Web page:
Kriti Singh, University of British Columbia, Vancouver

Project Title
 
The development of anti-estrogens targeting the Activation Function 2 site of Estrogen Receptor Alpha as potential therapeutics for hormone resistant and metastatic breast cancer
 
Project Overview
 
Breast cancer (BCa) is the leading cause of cancer related death in women worldwide. Tamoxifen (Tam) is used to treat women with estrogen receptor alpha positive (ERα+) BCa. But the effectiveness of such treatment is usually temporary due to progression of surviving tumor cells to the resistant state. ERα expression is retained in the majority of the resistant and metastatic BCas. Therefore, Dr. Kriti Singh’s proposed research aims to develop alternative therapeutics targeting ERα with a unique mechanism of action by combining methods of modern computational drug design with extensive biological validation. The best leads will be tested in xenograft models. Their potential synergistic effects in combination with known therapeutics will be evaluated in Tam resistant models.
 
These preclinical studies will provide the platform for advancing the compounds into clinical testing. Dr. Singh’s team anticipates that their compounds will overcome the limitations of current therapies and prolong patient survival after development of resistance, thereby significantly improving the quality of life. This work will greatly advance the Foundation’s vision of creating a future without breast cancer.
 

Lindsay DeVorkin, BC Cancer Agency – Deeley Research Centre, Victoria

Project Title
 
Investigating the role of autophagy in the breast tumour microenvironment and its implications in anti-tumour immunity
 
Project Overview
 
Tumours are situated within a hostile, nutrient and oxygen-deprived microenvironment where they activate a mechanism called autophagy to promote cancer cell survival. Although the immune system is capable of identifying and destroying cancer cells, the tumour microenvironment can enhance or weaken immune responses, and it can also activate autophagy as a means of immune escape. In a preliminary study Dr. Lindsay DeVorkin’s team found that mice with a defect in autophagy were significantly impaired in their ability to form breast tumours. This impairment was associated with increased tumour-associated immune cells. They hypothesize that autophagy inhibition in breast cancer will enhance the anti-tumour immune response by altering the tumour microenvironment. This study will be carried out using mouse models of breast cancer as well as human breast cancer specimens. The proposed research will contribute significantly to the understanding of how autophagy and the immune system interact and how it correlates with treatment response and patient outcome. Moreover, this work will identify a potential new way to enhance the immune response to eradicate breast cancer more effectively.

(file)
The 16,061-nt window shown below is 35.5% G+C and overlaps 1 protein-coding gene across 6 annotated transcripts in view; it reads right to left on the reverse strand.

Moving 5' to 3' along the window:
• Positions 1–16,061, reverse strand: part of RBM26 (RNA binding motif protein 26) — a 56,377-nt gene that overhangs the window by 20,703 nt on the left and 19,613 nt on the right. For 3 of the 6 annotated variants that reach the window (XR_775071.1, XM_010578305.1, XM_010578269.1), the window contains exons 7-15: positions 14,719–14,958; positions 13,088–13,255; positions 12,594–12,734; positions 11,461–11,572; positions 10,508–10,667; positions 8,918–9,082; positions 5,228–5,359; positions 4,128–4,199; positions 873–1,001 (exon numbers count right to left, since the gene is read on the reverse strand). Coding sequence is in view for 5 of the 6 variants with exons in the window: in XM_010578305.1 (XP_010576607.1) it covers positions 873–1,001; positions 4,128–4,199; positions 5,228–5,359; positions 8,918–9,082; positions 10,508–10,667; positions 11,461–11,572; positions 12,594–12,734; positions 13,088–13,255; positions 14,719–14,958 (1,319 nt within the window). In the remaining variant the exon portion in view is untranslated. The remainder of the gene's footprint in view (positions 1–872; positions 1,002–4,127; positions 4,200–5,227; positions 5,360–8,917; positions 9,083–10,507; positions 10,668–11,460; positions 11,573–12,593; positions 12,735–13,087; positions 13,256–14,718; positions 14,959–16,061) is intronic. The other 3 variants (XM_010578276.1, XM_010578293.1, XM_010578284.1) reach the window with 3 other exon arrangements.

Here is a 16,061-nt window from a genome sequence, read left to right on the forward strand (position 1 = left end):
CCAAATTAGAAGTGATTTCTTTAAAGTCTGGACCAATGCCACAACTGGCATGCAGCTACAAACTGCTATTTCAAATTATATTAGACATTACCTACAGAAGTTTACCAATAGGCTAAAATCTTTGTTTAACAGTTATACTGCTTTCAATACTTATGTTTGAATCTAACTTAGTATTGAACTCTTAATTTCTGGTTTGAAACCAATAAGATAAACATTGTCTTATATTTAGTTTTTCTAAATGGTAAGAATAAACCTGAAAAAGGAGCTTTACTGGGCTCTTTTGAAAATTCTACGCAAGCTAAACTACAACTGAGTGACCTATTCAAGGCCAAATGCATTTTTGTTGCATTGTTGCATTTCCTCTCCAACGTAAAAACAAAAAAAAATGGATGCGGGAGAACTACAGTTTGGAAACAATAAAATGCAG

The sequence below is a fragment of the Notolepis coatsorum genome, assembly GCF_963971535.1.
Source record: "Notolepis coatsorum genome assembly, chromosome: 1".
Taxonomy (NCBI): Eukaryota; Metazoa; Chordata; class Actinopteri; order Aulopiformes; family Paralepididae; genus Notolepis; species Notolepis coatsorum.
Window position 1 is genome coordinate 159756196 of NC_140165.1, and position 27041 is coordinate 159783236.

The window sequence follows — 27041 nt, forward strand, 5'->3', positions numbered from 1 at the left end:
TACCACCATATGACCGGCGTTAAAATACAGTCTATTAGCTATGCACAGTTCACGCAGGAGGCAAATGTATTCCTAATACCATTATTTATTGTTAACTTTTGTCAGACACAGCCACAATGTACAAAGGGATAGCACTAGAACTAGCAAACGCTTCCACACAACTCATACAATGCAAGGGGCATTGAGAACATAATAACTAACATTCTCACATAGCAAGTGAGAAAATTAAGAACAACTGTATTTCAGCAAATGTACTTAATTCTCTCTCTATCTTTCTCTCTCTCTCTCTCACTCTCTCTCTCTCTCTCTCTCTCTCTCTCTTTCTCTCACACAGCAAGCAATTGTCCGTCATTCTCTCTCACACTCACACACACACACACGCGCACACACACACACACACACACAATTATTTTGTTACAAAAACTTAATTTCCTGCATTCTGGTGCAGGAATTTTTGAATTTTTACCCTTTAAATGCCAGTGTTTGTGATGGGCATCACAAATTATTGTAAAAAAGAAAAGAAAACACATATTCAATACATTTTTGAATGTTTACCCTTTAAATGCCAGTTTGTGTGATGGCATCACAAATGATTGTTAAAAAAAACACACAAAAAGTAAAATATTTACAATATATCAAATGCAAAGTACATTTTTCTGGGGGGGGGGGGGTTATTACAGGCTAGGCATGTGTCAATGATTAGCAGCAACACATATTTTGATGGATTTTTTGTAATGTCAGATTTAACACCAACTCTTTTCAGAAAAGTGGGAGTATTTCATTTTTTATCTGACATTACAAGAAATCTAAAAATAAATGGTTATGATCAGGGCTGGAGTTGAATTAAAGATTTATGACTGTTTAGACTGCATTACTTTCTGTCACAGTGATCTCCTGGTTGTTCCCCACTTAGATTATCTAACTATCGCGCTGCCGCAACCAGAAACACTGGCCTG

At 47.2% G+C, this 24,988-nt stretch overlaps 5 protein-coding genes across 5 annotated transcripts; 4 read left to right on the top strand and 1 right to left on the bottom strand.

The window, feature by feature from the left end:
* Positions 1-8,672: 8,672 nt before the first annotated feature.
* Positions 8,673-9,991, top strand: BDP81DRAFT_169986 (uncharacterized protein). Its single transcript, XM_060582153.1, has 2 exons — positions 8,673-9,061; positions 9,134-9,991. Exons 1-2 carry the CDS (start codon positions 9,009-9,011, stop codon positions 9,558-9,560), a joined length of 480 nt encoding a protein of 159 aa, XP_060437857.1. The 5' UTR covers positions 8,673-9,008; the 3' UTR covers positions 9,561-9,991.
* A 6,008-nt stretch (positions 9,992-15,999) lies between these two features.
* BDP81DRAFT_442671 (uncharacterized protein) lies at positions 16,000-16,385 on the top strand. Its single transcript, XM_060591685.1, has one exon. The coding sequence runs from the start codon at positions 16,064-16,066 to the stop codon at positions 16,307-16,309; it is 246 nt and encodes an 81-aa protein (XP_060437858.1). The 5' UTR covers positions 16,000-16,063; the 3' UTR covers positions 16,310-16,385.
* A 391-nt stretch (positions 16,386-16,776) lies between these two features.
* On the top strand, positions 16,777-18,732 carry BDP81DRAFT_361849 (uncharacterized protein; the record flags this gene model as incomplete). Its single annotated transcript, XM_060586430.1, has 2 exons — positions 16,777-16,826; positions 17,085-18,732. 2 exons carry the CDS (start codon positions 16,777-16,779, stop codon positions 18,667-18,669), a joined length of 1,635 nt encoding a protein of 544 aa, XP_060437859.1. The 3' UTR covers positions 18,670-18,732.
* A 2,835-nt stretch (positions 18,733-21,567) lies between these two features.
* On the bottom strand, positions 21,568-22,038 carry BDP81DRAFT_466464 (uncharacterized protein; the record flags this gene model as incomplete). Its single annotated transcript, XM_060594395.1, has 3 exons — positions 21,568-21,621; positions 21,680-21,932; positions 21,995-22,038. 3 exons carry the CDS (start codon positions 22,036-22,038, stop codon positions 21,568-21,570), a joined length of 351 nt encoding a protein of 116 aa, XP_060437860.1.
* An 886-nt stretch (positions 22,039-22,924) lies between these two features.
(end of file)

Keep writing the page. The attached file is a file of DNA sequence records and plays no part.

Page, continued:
Tony Lok Heng Chu, University of British Columbia, Vancouver

Project Title
 
Understanding and targeting aurora kinase A activity during the migration and metastasis of triple negative breast cancers
 
Project Overview
 
Breast cancer is the second leading cause of cancer death in Canadian women and metastasis (or movement) to other tissues of the body is the principal cause of death. Normal cells in the breast do not move and Dr. Tony Lok Heng Chu believes that a breast cancer cell gains the ability to move by activating a certain pathway, which alters the cell’s internal skeleton. This pathway is controlled by an enzyme called aurora A kinase (AURKA) and the goal of Dr. Chu’s research is to better understand how this pathway controls the movement of breast cells, what other regulatory molecules are involved to activate the kinase, and how this pathway can be targeted with new drugs.
 
His project will examine this molecular pathway using a number of breast cancer cells that grow indefinitely in the lab. To better understand the process of metastasis, Dr. Chu will transfer these cells into mice and follow the growth and movement of tumor cells based upon their bioluminescence. Finally, he has examined a large array of human breast cancer tissues for the abundance of a marker for AURKA activity to determine whether this marker predicts the patient’s long term survival and response to therapies. The results from Dr. Chu’s studies will provide a more complete understanding of the process of breast cancer metastasis and determine whether new drugs that target AURKA may be effective at preventing the movement of breast cancer throughout the body.